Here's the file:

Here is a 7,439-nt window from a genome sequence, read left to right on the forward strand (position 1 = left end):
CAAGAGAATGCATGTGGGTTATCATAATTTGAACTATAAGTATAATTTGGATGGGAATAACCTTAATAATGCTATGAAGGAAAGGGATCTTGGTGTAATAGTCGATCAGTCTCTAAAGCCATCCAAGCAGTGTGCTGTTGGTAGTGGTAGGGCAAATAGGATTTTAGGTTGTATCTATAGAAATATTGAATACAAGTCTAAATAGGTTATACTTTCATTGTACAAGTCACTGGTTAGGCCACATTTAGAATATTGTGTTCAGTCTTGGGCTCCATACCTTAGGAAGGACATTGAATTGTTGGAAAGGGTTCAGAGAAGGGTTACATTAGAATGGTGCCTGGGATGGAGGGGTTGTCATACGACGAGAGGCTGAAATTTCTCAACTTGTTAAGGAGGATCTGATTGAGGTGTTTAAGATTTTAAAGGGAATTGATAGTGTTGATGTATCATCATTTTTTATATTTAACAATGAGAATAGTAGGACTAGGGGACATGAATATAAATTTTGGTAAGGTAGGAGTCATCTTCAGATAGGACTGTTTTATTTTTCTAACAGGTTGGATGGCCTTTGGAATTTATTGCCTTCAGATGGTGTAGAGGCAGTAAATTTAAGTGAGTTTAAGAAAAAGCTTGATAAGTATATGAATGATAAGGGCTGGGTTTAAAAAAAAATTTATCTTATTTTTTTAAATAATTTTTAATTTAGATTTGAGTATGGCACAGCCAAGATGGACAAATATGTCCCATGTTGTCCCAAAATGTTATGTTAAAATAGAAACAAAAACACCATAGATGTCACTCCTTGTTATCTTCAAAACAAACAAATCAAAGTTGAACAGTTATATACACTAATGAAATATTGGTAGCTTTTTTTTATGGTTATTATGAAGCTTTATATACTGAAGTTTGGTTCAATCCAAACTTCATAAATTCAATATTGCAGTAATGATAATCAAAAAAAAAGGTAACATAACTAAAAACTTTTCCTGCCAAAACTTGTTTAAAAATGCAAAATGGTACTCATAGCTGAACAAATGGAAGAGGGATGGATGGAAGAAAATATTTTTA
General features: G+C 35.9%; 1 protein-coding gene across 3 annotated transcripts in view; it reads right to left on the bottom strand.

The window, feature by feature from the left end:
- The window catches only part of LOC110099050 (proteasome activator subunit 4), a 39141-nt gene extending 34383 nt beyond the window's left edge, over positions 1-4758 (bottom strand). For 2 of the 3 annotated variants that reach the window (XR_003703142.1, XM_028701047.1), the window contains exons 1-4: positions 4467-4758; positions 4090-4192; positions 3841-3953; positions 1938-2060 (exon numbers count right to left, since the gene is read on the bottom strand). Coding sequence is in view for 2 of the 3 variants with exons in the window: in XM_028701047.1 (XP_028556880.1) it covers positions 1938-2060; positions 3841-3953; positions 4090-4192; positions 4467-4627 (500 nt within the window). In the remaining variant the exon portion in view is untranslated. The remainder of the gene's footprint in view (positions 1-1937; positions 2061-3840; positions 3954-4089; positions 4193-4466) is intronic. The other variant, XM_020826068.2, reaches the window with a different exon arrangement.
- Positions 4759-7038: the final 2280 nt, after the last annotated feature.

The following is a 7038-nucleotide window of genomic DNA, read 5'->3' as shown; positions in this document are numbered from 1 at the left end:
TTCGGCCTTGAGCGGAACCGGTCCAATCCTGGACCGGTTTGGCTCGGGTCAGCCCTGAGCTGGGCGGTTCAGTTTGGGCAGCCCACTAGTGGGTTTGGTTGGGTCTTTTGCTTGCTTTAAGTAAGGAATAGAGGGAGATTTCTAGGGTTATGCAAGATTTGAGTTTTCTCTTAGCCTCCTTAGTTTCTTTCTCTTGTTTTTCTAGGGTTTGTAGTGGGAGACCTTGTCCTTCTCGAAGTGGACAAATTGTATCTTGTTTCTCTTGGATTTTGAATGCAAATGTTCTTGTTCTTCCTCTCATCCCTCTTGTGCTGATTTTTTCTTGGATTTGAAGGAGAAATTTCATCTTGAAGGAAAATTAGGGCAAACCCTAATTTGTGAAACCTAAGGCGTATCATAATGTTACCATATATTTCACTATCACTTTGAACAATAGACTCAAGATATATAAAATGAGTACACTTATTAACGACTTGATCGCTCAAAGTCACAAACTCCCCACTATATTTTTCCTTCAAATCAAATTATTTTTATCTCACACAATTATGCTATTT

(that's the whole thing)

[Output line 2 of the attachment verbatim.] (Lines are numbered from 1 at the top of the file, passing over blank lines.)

CAAGAGAATGCATGTGGGTTATCATAATTTGAACTATAAGTATAATTTGGATGGGAATAACCTTAATAATGCTATGAAGGAAAGGGATCTTGGTGTAATAGTCGATCAGTCTCTAAAGCCATCCAAGCAGTGTGCTGTTGGTAGTGGTAGGGCAAATAGGATTTTAGGTTGTATCTATAGAAATATTGAATACAAGTCTAAATAGGTTATACTTTCATTGTACAAGTCACTGGTTAGGCCACATTTAGAATATTGTGTTCAGTCTTGGGCTCCATACCTTAGGAAGGACATTGAATTGTTGGAAAGGGTTCAGAGAAGGGTTACATTAGAATGGTGCCTGGGATGGAGGGGTTGTCATACGACGAGAGGCTGAAATTTCTCAACTTGTTAAGGAGGATCTGATTGAGGTGTTTAAGATTTTAAAGGGAATTGATAGTGTTGATGTATCATCATTTTTTATATTTAACAATGAGAATAGTAGGACTAGGGGACATGAATATAAATTTTGGTAAGGTAGGAGTCATCTTCAGATAGGACTGTTTTATTTTTCTAACAGGTTGGATGGCCTTTGGAATTTATTGCCTTCAGATGGTGTAGAGGCAGTAAATTTAAGTGAGTTTAAGAAAAAGCTTGATAAGTATATGAATGATAAGGGCTGGGTTTAAAAAAAAATTTATCTTATTTTTTTAAATAATTTTTAATTTAGATTTGAGTATGGCACAGCCAAGATGGACAAATATGTCCCATGTTGTCCCAAAATGTTATGTTAAAATAGAAACAAAAACACCATAGATGTCACTCCTTGTTATCTTCAAAACAAACAAATCAAAGTTGAACAGTTATATACACTAATGAAATATTGGTAGCTTTTTTTTATGGTTATTATGAAGCTTTATATACTGAAGTTTGGTTCAATCCAAACTTCATAAATTCAATATTGCAGTAATGATAATCAAAAAAAAAGGTAACATAACTAAAAACTTTTCCTGCCAAAACTTGTTTAAAAATGCAAAATGGTACTCATAGCTGAACAAATGGAAGAGGGATGGATGGAAGAAAATATTTTTA